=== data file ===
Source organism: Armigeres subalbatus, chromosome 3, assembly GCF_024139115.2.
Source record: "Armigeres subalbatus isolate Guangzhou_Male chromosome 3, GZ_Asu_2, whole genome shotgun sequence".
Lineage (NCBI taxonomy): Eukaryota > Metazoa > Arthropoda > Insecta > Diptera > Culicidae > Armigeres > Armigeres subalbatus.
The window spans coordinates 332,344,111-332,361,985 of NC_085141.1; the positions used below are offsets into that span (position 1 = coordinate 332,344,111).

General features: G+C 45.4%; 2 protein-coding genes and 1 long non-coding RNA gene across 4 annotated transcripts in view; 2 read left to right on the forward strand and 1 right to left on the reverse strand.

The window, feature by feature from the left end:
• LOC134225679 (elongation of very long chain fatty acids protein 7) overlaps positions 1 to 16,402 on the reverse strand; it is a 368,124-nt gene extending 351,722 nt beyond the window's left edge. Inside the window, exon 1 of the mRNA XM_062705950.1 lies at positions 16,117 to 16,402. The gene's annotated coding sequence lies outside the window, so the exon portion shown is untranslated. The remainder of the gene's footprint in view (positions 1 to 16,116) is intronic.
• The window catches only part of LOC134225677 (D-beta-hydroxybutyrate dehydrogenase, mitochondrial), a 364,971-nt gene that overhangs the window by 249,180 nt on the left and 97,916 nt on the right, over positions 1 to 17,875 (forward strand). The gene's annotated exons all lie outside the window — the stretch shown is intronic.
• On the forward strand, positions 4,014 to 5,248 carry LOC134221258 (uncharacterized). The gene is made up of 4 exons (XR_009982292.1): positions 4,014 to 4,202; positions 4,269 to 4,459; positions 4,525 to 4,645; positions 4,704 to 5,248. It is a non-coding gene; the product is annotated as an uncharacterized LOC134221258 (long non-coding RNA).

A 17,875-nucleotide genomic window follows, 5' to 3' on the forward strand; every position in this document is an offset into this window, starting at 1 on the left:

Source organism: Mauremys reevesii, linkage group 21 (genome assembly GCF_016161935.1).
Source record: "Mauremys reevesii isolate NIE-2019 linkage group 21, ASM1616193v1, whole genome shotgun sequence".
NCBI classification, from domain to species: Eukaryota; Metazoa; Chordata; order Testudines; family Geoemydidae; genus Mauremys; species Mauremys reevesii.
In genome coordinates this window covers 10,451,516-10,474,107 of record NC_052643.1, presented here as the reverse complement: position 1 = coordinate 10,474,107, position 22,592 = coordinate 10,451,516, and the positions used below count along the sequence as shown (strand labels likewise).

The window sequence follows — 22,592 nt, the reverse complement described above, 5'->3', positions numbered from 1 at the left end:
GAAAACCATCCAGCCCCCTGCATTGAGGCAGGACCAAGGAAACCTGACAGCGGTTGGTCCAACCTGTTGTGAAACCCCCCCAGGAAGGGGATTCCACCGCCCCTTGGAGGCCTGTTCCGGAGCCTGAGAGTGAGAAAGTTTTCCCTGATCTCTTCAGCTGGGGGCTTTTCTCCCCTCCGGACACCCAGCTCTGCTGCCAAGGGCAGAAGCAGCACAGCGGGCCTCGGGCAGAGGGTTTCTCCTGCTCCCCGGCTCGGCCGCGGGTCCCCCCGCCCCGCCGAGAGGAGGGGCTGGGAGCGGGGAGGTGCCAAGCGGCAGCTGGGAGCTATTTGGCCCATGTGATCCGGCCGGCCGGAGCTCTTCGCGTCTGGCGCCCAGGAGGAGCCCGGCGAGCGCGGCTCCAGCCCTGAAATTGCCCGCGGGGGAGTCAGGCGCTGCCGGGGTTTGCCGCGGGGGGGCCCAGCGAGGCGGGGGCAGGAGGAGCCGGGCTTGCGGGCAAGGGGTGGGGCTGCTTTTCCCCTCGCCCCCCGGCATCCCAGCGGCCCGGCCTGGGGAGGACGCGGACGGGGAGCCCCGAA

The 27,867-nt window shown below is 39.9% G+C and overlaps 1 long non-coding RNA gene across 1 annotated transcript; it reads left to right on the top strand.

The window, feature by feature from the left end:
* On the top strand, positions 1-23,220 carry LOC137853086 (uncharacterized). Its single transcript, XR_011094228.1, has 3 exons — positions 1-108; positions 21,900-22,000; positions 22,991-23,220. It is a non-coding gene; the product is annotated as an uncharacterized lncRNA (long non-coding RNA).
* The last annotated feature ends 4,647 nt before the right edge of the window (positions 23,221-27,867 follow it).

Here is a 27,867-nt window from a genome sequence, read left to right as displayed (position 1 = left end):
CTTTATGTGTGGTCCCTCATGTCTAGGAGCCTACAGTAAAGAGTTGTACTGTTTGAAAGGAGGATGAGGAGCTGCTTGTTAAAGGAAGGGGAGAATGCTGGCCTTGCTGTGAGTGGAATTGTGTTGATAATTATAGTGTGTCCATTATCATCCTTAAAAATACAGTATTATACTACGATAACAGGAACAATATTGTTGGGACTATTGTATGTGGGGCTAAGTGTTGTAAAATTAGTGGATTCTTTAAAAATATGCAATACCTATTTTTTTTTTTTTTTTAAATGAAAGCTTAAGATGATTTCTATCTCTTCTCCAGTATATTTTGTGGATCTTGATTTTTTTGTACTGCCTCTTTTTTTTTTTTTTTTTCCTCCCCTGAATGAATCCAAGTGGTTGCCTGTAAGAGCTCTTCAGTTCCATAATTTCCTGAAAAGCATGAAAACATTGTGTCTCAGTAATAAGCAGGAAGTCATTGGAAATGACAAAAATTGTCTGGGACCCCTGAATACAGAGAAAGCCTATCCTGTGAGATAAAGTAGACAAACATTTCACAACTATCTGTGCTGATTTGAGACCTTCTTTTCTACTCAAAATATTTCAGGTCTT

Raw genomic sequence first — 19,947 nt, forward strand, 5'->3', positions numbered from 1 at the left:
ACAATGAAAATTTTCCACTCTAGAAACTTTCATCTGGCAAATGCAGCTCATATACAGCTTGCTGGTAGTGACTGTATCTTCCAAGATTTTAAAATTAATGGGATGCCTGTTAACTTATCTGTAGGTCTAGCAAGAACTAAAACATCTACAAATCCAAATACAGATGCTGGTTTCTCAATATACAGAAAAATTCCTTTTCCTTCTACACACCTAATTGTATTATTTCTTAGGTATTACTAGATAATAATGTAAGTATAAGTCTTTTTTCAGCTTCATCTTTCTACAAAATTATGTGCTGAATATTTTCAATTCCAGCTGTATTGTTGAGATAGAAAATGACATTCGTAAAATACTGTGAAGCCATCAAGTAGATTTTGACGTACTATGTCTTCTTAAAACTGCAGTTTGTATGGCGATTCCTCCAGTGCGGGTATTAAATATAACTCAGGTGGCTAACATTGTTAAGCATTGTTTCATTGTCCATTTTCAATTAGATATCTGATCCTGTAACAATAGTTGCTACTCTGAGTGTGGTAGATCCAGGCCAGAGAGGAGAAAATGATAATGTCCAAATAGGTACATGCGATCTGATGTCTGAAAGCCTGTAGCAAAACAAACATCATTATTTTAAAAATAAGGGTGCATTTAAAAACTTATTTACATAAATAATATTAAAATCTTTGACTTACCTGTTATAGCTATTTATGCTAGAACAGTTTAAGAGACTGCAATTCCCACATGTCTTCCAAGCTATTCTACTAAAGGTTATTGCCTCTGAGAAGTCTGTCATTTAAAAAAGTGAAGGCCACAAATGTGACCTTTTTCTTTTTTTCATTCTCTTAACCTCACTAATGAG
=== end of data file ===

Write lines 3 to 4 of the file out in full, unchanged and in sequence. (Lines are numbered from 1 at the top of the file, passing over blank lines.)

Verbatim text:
Lineage (NCBI taxonomy): Eukaryota > Metazoa > Arthropoda > Insecta > Diptera > Culicidae > Armigeres > Armigeres subalbatus.
The window spans coordinates 332,344,111-332,361,985 of NC_085141.1; the positions used below are offsets into that span (position 1 = coordinate 332,344,111).